Project description:Aortic stenosis (AS) is the most common primary valve disorder in the elderly with an increasing prevalence; transcatheter aortic valve implantation (TAVI) has become an accepted alternative to surgical aortic valve replacement (AVR) in the high risk or inoperable patient. Appropriate selection of patients for TAVI is crucial and requires a multidisciplinary approach including cardiothoracic surgeons, interventional cardiologists, anaesthetists, imaging experts and specialist nurses. Multimodality imaging including echocardiography, CT and MRI plays a pivotal role in the selection and planning process; however, echocardiography remains the primary imaging modality used for patient selection, intra-procedural guidance, post-procedural assessment and long-term follow-up. The contribution that contemporary transthoracic and transoesophageal echocardiography make to the selection and planning of TAVI is described in this article.
Project description:Transcatheter Aortic Valve Implantation (TAVI) is a well-described treatment for symptomatic calcific severe aortic stenosis. However, TAVI technology is being increasingly used around the world to treat selected cases of severe aortic regurgitation (AR). One of the main limitations of using TAVI technology for AR is the lack of calcification, which is common in such cases. This makes anchoring of a TAVI prosthesis to the aortic annulus difficult and risks displacement or embolization. However, with the availability of recapturable and repositionable TAVI technologies, these limitations have been overcome to a large extent. This is the first Corevalve Evolut R device that was used in India and the first TAVI to treat AR in India.
Project description:Percutaneous aortic valve replacement (transcatheter aortic valve implantation (TAVI)) notably increases the likelihood of the appearance of a complete left bundle branch block (LBBB) by direct lesion of the LBB of His. This block can lead to high-grade atrioventricular conduction disturbances responsible for a poorer prognosis. The management of this complication remains controversial.The screening of LBBB after TAVI persisting for more than 24?hours will be conducted by surface ECG. Stratification will be performed by post-TAVI intracardiac electrophysiological study. Patients at high risk of conduction disturbances (?70?ms His-ventricle interval (HV) or presence of infra-Hisian block) will be implanted with a pacemaker enabling the recording of disturbance episodes. Those at lower risk (HV <70?ms) will be implanted with a loop recorder device with remote monitoring of cardiovascular implantable electronic devices (CIEDs). Clinical, ECG and implanted device follow-up will also be performed at 3, 6 and 12?months. The primary objective is to assess the efficacy and safety of a decisional algorithm based on electrophysiological study and remote monitoring of CIEDs in the prediction of high-grade conduction disturbances in patients with LBBB after TAVI. The primary end point is to compare the incidence (rate and time to onset) of high-grade conduction disturbances in patients with LBBB after TAVI between the two groups at 12?months. Given the proportion of high-grade conduction disturbances (20-40%), a sample of 200 subjects will allow a margin of error of 6-7%. The LBBB-TAVI Study has been in an active recruiting phase since September 2015 (21 patients already included).Local ethics committee authorisation was obtained in May 2015. We will publish findings from this study in a peer-reviewed scientific journal and present results at national and international conferences.NCT02482844; Pre-results.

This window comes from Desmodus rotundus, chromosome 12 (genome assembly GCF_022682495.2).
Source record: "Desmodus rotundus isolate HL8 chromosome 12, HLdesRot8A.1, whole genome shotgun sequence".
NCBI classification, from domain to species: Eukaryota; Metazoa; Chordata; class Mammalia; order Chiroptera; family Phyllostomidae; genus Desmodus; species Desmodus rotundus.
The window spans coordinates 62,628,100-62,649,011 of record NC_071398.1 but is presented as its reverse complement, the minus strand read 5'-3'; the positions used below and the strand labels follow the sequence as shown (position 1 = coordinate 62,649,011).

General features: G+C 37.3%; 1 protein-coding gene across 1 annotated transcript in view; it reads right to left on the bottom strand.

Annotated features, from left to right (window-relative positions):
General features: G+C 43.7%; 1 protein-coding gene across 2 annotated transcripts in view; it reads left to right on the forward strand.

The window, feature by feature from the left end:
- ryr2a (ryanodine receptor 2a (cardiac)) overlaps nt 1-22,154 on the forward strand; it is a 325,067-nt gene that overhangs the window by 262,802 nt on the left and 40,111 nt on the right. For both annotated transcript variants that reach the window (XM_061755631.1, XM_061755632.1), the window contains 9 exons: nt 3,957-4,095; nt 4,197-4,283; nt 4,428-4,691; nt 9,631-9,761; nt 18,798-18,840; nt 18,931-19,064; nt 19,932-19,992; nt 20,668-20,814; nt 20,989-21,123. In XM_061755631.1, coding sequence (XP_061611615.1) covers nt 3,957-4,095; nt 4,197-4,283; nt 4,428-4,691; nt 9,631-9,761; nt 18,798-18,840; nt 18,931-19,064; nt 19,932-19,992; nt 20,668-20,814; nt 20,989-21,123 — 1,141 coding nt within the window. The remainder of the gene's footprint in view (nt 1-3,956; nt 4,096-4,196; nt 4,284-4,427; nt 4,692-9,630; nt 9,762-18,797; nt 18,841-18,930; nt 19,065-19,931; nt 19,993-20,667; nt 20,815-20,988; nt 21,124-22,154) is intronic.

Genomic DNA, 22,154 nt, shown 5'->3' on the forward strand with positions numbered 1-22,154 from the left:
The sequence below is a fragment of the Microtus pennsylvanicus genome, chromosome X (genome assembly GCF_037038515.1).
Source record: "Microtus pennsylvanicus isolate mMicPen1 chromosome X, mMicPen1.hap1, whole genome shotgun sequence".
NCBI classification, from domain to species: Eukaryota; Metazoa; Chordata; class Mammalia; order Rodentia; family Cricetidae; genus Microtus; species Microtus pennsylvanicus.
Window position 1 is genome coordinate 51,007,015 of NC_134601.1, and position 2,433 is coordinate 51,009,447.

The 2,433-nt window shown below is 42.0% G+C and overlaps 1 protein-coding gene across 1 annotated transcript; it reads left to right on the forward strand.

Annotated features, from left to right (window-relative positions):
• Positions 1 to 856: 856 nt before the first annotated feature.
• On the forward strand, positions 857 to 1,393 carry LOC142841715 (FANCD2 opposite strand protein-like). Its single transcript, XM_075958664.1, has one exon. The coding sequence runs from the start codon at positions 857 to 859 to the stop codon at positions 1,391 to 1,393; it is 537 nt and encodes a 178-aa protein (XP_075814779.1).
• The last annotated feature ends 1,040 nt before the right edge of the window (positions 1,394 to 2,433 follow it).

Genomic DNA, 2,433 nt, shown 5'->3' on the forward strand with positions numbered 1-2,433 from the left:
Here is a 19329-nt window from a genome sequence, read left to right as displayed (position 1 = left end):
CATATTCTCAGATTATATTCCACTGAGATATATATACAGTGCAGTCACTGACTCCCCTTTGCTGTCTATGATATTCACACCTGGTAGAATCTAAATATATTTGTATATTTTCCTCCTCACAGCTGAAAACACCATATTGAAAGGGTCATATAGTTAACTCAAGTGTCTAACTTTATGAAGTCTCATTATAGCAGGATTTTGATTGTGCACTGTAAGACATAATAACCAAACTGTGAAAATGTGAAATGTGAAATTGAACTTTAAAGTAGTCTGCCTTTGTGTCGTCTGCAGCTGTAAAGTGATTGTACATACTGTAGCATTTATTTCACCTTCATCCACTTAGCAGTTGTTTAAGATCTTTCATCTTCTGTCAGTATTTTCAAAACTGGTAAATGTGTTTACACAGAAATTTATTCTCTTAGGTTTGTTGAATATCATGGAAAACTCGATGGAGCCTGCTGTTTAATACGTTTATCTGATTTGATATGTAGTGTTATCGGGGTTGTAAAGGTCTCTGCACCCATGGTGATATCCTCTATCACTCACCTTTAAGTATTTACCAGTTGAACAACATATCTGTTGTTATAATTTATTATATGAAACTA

Project description:<h4>Aims</h4>To assess treatment decision and outcome in patients referred for transcatheter aortic valve implantation (TAVI) in addition to predictive factors of mortality after TAVI.<h4>Methods</h4>Three-centre prospective observational study including 358 patients. Endpoints were defined according to the Valve Academic Research Consortium.<h4>Results</h4>Of the 358 patients referred for TAVI, TAVI was performed in 235 patients (65%), surgical aortic valve replacement (AVR) in 24 (7%) and medical therapy (MT) in 99 (28%). Reasons to decline TAVI in favour of AVR/MT were patient preference (29%), peripheral vascular disease (15%) and non-severe aortic stenosis (11%). The logistic EuroSCORE was significantly higher in patients who underwent TAVI and MT in comparison with those undergoing AVR (19 vs. 10%, p?=?0.007). At 30 days, all-cause mortality and the combined safety endpoint were 9 and 24% after TAVI and 8 and 25% after AVR, respectively. All-cause mortality was significantly lower in the TAVI group compared with the MT group at 6 months, 1 year and 2 years (12% vs. 22%, 21% vs. 33% and 31% vs. 55%, respectively, p?<?0.001). Multivariable analysis revealed that blood transfusion (HR: 1.19; 95% CI: 1.05-1.33), pre-existing renal failure (HR: 1.18; 95% CI: 1.06-1.33) and STS score (HR: 1.06; 95% CI: 1.02-1.10) were independent predictors of mortality at a median of 10 (IQR: 3-23) months after TAVI.<h4>Conclusions</h4>Approximately two-thirds of the patients referred for TAVI receive this treatment with gratifying short- and long-term survival. Another 7% underwent AVR. Prognosis is poor in patients who do not receive valve replacement therapy.
Project description:BACKGROUND:Transcatheter aortic valve implantation (TAVI) has become the treatment of choice in patients with severe aortic valve stenosis who are not eligible for operative replacement and an alternative for those with high surgical risk. Due to high age and smoking history in a high proportion of TAVI patients, suspicious findings are frequently observed in pre-procedural chest computer tomography (CCT). METHODS:CCT scans of 484 consecutive patients undergoing TAVI were evaluated for incidentally discovered solitary pulmonary nodules (SPN). RESULTS:In the entire study population, SPN ? 5 mm were found in 87 patients (18%). These patients were compared to 150 patients who were incidentally collected from the 397 patients without SPN or with SPN < 5 mm (control group). After a median follow-up of 455 days, lung cancer was diagnosed in only two patients. Neither SPN ? 5 mm (p = 0.579) nor SPN > 8 mm (p = 0.328) were significant predictors of overall survival. CONCLUSIONS:Despite the high prevalence of SPNs in this single center TAVI cohort lung cancer incidence at midterm follow-up seems to be low. Thus, aggressive diagnostic approaches for incidentally discovered SPN during TAVI evaluation should not delay the treatment of aortic stenosis. Unless advanced thoracic malignancy is obvious, the well documented reduction of morbidity and mortality by TAVI outweighs potentially harmful delays regarding further diagnostics. Standard guideline-approved procedure for SPN can be safely performed after TAVI.